Posted on November 22, 2019 at 8:50 AM by Kari Bray
The COFA Islander Health Fair was set to start at 11 a.m. on November 2.
By 9 a.m., guests had started arriving. Volunteers were still setting up tables and donning vests – insurance navigators in yellow, translators in green, Medical Reserve Corps in blue, Snohomish Health District staff in purple.
More guests arrived over the next couple of hours. The fair officially kicked off with a welcome and prayer in Marshallese. The Marshall Islands are part of the Compact of Free Association, often abbreviated as COFA.
Throughout the day, about 70 families received help enrolling in health insurance, 11 women were screened for breast cancer, and 84 people had their cholesterol and glucose levels checked. Volunteer dental professionals screened 37 people, and more than 30 of them went on to one of two dental vans for cleaning, extractions or fillings. Public health nurses from the Health District also provided tuberculosis testing.
Wintha Joran is a U.S. Army veteran and part of the local Marshallese community. He estimates that he talked to more than 200 people that day. Having interpreters was key, he said.
“A lot of people don’t know what’s going on. They don’t have insurance. They don’t know if they qualify or not,” Joran said. “I’ve seen a lot of people with illness like cancer or they’re diabetic, but there is a lack of communication. There is a language barrier.”
The health fair was a way to overcome barriers and connect people with insurance options that are newly available as of last year.
In 2018, the Washington State Legislature passed a bill so that the Washington Health Care Authority will cover premium and out-of-pocket expenses for COFA islanders who enroll in a qualified plan through the Health Benefit Exchange.
Washington has the second largest population of Kosraeans (from the Federated States of Micronesia) and third largest population of Marshallese and Palauans in the U.S., according to the 2010 census.
The U.S. signed the Compact of Free Association in 1986. Under the agreement, people from the Republic of the Marshall Islands, Republic of Palau, and the Federated States of Micronesia (Pohnpei, Chuuk, Kosrae, and Yap) may live, work and study in the U.S. without a visa or green card. However, after reform in the 1990s, they didn’t qualify for Medicaid or similar programs. While other immigrants may qualify after a waiting period, there was no such option for COFA islanders.
Meanwhile, the population has high rates of cancer and other complications related to nuclear testing conducted by the U.S. from 1946 to 1958.
During those 12 years on the islands, the U.S. detonated the equivalent of 7,200 bombs the size of the one dropped on Hiroshima, Japan during World War II.
The testing exposed islanders to radiation and contaminated the fish and other natural food sources. Today’s medical complications include cancers linked to radiation and diabetes aggravated by the need for imported, processed foods.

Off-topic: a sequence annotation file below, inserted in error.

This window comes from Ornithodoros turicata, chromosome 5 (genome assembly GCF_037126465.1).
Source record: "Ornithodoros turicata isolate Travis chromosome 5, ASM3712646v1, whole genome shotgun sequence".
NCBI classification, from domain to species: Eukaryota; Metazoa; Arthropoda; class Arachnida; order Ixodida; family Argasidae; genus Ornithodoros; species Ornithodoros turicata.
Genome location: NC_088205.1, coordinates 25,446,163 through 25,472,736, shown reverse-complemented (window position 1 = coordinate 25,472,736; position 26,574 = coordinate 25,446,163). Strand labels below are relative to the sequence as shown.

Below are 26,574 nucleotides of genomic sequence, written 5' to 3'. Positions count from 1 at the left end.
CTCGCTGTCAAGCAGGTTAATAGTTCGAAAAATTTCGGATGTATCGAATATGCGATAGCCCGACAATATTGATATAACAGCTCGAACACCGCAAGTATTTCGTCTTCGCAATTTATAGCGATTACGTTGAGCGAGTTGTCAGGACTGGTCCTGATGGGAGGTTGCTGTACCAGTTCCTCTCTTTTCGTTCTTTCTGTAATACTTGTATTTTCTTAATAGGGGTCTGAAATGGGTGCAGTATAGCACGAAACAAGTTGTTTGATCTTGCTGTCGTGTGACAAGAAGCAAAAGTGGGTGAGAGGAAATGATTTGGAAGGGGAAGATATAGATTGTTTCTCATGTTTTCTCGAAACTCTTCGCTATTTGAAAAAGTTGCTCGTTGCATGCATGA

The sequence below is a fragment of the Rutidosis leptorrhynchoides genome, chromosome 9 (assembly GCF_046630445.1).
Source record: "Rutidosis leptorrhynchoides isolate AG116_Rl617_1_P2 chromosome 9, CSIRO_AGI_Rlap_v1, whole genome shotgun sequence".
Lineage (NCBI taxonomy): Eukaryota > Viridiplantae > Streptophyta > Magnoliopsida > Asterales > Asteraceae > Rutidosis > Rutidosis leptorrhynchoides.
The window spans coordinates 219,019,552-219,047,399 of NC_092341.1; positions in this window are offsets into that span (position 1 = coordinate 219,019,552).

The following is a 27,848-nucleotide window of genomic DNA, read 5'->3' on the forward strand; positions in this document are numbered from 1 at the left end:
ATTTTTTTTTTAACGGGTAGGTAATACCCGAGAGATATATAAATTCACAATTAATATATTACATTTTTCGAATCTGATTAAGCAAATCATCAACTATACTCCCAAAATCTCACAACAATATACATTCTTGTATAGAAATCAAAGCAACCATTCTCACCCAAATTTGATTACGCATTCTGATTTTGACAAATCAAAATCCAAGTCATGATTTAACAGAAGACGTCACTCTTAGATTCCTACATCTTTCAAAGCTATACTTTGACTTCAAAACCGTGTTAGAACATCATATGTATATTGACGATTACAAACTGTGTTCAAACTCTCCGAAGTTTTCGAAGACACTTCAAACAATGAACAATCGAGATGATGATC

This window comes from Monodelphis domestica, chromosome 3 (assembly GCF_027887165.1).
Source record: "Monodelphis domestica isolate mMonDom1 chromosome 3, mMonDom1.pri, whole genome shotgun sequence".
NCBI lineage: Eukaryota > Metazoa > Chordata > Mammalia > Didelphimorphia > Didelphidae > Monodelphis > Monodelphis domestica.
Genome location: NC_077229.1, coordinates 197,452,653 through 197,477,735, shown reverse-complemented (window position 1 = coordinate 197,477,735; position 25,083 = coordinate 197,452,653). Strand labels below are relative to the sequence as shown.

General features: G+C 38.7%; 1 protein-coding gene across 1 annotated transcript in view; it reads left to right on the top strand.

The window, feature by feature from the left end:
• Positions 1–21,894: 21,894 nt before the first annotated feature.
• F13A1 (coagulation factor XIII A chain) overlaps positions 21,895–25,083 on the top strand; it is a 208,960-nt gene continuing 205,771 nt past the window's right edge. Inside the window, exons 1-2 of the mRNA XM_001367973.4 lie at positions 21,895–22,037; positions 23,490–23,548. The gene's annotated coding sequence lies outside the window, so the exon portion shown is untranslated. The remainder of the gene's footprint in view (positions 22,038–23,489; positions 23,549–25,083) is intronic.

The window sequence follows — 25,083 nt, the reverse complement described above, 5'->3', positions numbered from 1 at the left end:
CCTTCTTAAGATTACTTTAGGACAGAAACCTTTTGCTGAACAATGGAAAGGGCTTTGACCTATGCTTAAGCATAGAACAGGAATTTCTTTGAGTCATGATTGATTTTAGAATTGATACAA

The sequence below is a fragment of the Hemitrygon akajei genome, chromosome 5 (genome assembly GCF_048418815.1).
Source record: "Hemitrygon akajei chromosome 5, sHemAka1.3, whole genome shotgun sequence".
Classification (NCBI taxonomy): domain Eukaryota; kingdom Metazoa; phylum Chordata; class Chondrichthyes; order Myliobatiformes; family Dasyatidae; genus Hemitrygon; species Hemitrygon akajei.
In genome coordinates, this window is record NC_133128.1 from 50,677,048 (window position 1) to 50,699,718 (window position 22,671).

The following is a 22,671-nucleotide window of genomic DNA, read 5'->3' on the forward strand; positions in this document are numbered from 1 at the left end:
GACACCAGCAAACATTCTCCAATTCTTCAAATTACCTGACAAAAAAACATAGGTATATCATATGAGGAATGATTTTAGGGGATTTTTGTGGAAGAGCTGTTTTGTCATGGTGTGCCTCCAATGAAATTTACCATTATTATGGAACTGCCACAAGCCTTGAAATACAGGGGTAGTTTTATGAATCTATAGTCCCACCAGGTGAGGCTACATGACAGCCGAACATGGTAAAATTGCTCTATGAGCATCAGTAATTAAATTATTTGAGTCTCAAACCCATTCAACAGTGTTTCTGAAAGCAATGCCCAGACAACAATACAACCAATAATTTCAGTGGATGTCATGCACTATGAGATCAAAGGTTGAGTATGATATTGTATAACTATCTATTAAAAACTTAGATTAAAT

Last year, the Health District held its first Marshallese Health Fair to help people enroll in the new COFA Islander Health Care.
This year, the fair expanded to emphasize inclusion of all COFA islanders. The event was held at Everett Community College, who donated the space. Washington State Employees Credit Union, Coordinated Care, United Health Care, Latinos Promoting Good Health, Community Health Plan of Washington, and Molina Healthcare also sponsored the event. Dental services were provided by Arcora and Healthy Smiles Northwest.
Sharon Sussman volunteered at the event as a translator in Yapese, the language spoken on the island of Yap (part of Micronesia). She had hoped to see more Yapese there.
“I think it’s great that there’s a lot of Marshallese here, but people from my island are not very involved this year,” she said. “I think it’s important to get the word out. The amount of people who actually need it and aren’t here, that makes it matter more.”
She knows firsthand how families can get caught in the middle, unable to afford private insurance and unsure how to navigate COFA Islander Health Care.
“A lot of people don’t really know the details,” she said. “I think education is the biggest thing, and having options.”
She plans to do more outreach in the Yapese community before next year’s health fair, she said.
Planning for that fair has started.
“Part of the mission of public health is to address equity in our communities,” said Katie Curtis, assistant director of prevention services for the Snohomish Health District. “COFA Islanders have a unique set of challenges and we have been able to address some of those through our COFA Islander Health Fair. One of the biggest successes we have had is the engagement with community leaders. We are beginning to build relationships that will benefit the community and public health in the years to come.”
To learn more about COFA Islander Health Care, visit www.hca.wa.gov/cofa.